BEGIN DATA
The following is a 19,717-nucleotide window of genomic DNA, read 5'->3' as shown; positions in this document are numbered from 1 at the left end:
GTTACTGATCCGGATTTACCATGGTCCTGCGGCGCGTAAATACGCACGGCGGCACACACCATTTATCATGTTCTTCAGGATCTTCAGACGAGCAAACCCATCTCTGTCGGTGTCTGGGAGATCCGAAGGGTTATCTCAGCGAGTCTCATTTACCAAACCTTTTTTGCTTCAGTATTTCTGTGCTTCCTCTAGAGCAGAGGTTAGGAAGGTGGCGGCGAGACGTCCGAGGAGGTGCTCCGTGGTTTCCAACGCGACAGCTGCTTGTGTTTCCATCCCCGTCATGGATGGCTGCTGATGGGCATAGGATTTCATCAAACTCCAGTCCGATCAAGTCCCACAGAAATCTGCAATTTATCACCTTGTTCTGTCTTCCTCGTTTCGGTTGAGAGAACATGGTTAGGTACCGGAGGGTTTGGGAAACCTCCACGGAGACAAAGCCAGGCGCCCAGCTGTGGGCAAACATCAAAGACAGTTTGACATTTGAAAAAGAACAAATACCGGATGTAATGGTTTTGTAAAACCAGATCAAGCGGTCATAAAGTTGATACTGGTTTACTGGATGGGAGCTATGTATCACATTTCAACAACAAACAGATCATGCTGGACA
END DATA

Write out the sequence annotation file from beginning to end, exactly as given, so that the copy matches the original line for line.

The following is a 19,717-nucleotide window of genomic DNA, read 5'->3' as shown; positions in this document are numbered from 1 at the left end:
GTTACTGATCCGGATTTACCATGGTCCTGCGGCGCGTAAATACGCACGGCGGCACACACCATTTATCATGTTCTTCAGGATCTTCAGACGAGCAAACCCATCTCTGTCGGTGTCTGGGAGATCCGAAGGGTTATCTCAGCGAGTCTCATTTACCAAACCTTTTTTGCTTCAGTATTTCTGTGCTTCCTCTAGAGCAGAGGTTAGGAAGGTGGCGGCGAGACGTCCGAGGAGGTGCTCCGTGGTTTCCAACGCGACAGCTGCTTGTGTTTCCATCCCCGTCATGGATGGCTGCTGATGGGCATAGGATTTCATCAAACTCCAGTCCGATCAAGTCCCACAGAAATCTGCAATTTATCACCTTGTTCTGTCTTCCTCGTTTCGGTTGAGAGAACATGGTTAGGTACCGGAGGGTTTGGGAAACCTCCACGGAGACAAAGCCAGGCGCCCAGCTGTGGGCAAACATCAAAGACAGTTTGACATTTGAAAAAGAACAAATACCGGATGTAATGGTTTTGTAAAACCAGATCAAGCGGTCATAAAGTTGATACTGGTTTACTGGATGGGAGCTATGTATCACATTTCAACAACAAACAGATCATGCTGGACA